But depending on the outcome of subsequent trade negotiations, as well as customs declarations and other Brexit costs, sources suggest Johnson’s plans add up to a recipe for delays, diversions and added fuel costs.
“These processes require new infrastructure on company premises for transit, or companies getting to grips with new and complex pre-declaration systems which will be very burdensome for SMEs,” says the FDF spokeswoman.
“Goods would likely need to be notified when leaving the premises and then have to wait for clearance when they arrive at the destination before they can enter free circulation.”
Such requirements, the FDF claims, would make it impossible for suppliers to respond quickly to customer demands. “Sudden demands from consumers and retailers can [currently] be dealt with, as there’s little friction in the supply chain, but adding these customs processes will change that,” says the spokesman.
“Some goods will cross the border multiple times. Beef and milk will often be required to cross the border multiple times. If pre-declaring and transit docs are required for each crossing, this will eat into the shelf-life.
“Under Johnson’s plan, companies will go from facing one border in the event of a no-deal between the UK and Ireland, to facing two separate borders. This would be a nightmare for businesses operating across these borders.”
However, Brian Irwin, chairman of the Northern Ireland Food and Drink Association, says substantial elements of the proposals are workable, “given enough time”. Such light-touch regulation has already become commonplace across organisations such as the FSA.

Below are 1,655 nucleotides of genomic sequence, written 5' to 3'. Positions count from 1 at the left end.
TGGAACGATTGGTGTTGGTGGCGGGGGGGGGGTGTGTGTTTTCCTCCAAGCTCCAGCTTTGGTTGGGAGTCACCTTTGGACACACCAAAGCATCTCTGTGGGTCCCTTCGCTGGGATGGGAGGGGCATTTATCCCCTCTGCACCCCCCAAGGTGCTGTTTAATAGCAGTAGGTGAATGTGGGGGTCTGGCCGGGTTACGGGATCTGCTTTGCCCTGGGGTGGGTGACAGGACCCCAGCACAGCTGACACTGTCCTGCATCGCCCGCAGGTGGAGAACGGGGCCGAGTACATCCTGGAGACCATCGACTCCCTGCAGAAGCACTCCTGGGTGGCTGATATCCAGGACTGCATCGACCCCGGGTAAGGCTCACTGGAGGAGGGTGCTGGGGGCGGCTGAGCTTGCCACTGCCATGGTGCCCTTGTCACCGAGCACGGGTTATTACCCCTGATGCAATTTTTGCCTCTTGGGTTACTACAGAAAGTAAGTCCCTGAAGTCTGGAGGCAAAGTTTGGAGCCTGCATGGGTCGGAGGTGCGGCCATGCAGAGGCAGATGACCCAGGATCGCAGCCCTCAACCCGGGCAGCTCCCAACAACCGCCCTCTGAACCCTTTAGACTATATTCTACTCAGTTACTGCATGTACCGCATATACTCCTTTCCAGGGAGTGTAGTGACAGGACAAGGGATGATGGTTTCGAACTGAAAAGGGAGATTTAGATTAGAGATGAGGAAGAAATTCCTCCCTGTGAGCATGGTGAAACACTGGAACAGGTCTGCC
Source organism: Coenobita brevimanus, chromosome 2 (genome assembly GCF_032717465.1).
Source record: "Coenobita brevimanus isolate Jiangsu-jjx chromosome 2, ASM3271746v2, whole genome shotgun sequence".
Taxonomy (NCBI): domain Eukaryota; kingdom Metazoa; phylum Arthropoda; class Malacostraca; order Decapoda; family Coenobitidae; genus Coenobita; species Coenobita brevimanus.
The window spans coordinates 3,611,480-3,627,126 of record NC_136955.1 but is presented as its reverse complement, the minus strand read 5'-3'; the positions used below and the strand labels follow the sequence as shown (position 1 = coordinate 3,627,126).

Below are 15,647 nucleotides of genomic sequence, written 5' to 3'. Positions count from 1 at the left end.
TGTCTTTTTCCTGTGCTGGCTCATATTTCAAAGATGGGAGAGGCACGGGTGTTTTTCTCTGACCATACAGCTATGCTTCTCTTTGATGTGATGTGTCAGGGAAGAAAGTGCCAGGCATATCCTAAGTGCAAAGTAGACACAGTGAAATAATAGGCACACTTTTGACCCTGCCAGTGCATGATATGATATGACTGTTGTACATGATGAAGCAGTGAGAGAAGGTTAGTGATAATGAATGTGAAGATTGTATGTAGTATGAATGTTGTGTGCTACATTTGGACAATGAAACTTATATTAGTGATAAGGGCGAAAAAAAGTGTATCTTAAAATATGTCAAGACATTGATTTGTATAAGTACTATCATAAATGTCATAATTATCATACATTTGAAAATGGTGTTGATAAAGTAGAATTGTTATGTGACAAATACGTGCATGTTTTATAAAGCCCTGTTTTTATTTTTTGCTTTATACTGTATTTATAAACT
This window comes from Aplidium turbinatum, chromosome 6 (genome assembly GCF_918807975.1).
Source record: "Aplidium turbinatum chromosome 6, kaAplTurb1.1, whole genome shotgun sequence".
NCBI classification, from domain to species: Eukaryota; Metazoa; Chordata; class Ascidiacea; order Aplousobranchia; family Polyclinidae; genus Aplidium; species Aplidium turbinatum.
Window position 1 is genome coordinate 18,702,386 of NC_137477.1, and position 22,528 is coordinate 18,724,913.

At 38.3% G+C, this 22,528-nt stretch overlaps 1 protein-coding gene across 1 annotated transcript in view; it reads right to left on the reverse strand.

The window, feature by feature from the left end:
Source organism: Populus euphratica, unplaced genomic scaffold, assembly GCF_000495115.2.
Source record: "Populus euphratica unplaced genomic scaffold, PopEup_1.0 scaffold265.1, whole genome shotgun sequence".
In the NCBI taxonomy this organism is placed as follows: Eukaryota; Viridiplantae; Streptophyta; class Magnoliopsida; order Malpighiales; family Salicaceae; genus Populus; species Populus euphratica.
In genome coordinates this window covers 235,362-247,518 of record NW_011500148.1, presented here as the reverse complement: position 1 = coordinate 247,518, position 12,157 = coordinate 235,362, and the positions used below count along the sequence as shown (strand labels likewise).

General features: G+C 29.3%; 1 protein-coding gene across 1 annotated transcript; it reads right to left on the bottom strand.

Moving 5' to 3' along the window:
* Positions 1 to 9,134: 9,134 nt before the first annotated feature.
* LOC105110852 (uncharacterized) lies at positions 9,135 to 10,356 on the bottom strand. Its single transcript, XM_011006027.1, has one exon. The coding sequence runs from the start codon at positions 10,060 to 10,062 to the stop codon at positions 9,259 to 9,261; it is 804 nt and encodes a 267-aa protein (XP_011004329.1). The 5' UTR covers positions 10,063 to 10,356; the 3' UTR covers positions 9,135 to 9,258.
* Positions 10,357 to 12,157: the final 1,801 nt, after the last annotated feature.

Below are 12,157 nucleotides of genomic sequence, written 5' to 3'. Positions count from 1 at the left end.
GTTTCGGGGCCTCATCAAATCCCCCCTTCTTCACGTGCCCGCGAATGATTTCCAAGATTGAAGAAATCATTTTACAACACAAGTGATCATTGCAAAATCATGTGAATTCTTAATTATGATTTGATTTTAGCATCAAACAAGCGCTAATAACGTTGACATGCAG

“I think for the big guns in food and drink this sort of stuff is workable. For example, all the big meat people absolutely would know what they were doing when it came to the sort of trusted trader arrangements that have been suggested.
“I have far greater concerns when it comes to the many smaller companies, especially if there are tariffs imposed which encourage non-compliance.”
The government promises “special provision” for smaller companies to try to ensure they have the benefit of simplified procedures enjoyed by bigger rivals, while the system would “target the traders most in need of support” and “ensure compliance as far as possible”.
But is that code for a smugglers’ charter?
“With a 300-mile border, the government saying it will have only minimal checks and with no physical checks going to be carried out anywhere near the border, there has to be a huge risk of non-compliance,” says one supplier source.
Organisations like NIFDA warn criminals will be rubbing their hands at the prospect of exploiting tariffs imposed by the EU on goods coming from the north as an incentive for industrial-scale fraud.
Yet it’s not the lack of trust in businesses that is most likely to kill the deal, but lack of trust in politicians.
Johnson’s proposals would supposedly maintain the spirit of the Good Friday agreement - the lack of infrastructure at the border for one. However, his suggested deal, even if EU leaders agree the border arrangements, would require approval every four years from the Northern Ireland Assembly to continue.
As one logistics source puts it: “Imagine you are a company whose business relies on crossing the border. There are six months to go before the assembly has to agree this arrangement continues. How then do you get investment, what sort of long-term security do you have?”
Yet, with three weeks left before a possible hard Brexit on 31 October, long-term security will be something that to many in the food and drink industry seems a distant memory.